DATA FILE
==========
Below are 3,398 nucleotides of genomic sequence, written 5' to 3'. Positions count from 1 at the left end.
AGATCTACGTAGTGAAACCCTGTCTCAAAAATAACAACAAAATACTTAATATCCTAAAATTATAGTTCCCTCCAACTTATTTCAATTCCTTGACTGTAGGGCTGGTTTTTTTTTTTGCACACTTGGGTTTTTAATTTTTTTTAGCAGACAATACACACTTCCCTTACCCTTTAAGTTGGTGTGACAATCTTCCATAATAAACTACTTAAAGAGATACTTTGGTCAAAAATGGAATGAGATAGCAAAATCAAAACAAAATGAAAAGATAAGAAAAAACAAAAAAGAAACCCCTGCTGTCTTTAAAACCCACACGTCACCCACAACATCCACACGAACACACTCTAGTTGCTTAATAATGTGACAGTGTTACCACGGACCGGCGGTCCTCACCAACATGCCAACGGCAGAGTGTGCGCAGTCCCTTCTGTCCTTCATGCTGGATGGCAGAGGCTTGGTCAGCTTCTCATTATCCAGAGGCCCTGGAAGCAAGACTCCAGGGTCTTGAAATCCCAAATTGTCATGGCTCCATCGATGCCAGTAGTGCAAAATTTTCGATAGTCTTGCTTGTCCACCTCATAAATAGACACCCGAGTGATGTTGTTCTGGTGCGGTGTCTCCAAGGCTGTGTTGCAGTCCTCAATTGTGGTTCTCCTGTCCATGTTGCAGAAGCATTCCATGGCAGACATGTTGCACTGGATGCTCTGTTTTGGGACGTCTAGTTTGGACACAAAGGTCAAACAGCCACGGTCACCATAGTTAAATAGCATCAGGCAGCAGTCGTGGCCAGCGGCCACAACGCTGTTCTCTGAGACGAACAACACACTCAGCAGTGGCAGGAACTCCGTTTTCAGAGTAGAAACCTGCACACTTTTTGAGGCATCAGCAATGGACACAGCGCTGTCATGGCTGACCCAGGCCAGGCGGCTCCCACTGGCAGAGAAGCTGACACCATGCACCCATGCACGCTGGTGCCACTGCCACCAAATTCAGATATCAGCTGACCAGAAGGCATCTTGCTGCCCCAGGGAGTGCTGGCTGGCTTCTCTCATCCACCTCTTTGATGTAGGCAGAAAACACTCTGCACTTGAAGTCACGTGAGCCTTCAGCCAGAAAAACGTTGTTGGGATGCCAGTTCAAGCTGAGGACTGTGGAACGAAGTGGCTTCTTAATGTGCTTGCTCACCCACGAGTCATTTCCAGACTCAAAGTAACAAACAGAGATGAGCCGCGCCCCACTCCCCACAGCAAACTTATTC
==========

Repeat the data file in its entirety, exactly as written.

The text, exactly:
Below are 3,398 nucleotides of genomic sequence, written 5' to 3'. Positions count from 1 at the left end.
AGATCTACGTAGTGAAACCCTGTCTCAAAAATAACAACAAAATACTTAATATCCTAAAATTATAGTTCCCTCCAACTTATTTCAATTCCTTGACTGTAGGGCTGGTTTTTTTTTTTGCACACTTGGGTTTTTAATTTTTTTTAGCAGACAATACACACTTCCCTTACCCTTTAAGTTGGTGTGACAATCTTCCATAATAAACTACTTAAAGAGATACTTTGGTCAAAAATGGAATGAGATAGCAAAATCAAAACAAAATGAAAAGATAAGAAAAAACAAAAAAGAAACCCCTGCTGTCTTTAAAACCCACACGTCACCCACAACATCCACACGAACACACTCTAGTTGCTTAATAATGTGACAGTGTTACCACGGACCGGCGGTCCTCACCAACATGCCAACGGCAGAGTGTGCGCAGTCCCTTCTGTCCTTCATGCTGGATGGCAGAGGCTTGGTCAGCTTCTCATTATCCAGAGGCCCTGGAAGCAAGACTCCAGGGTCTTGAAATCCCAAATTGTCATGGCTCCATCGATGCCAGTAGTGCAAAATTTTCGATAGTCTTGCTTGTCCACCTCATAAATAGACACCCGAGTGATGTTGTTCTGGTGCGGTGTCTCCAAGGCTGTGTTGCAGTCCTCAATTGTGGTTCTCCTGTCCATGTTGCAGAAGCATTCCATGGCAGACATGTTGCACTGGATGCTCTGTTTTGGGACGTCTAGTTTGGACACAAAGGTCAAACAGCCACGGTCACCATAGTTAAATAGCATCAGGCAGCAGTCGTGGCCAGCGGCCACAACGCTGTTCTCTGAGACGAACAACACACTCAGCAGTGGCAGGAACTCCGTTTTCAGAGTAGAAACCTGCACACTTTTTGAGGCATCAGCAATGGACACAGCGCTGTCATGGCTGACCCAGGCCAGGCGGCTCCCACTGGCAGAGAAGCTGACACCATGCACCCATGCACGCTGGTGCCACTGCCACCAAATTCAGATATCAGCTGACCAGAAGGCATCTTGCTGCCCCAGGGAGTGCTGGCTGGCTTCTCTCATCCACCTCTTTGATGTAGGCAGAAAACACTCTGCACTTGAAGTCACGTGAGCCTTCAGCCAGAAAAACGTTGTTGGGATGCCAGTTCAAGCTGAGGACTGTGGAACGAAGTGGCTTCTTAATGTGCTTGCTCACCCACGAGTCATTTCCAGACTCAAAGTAACAAACAGAGATGAGCCGCGCCCCACTCCCCACAGCAAACTTATTC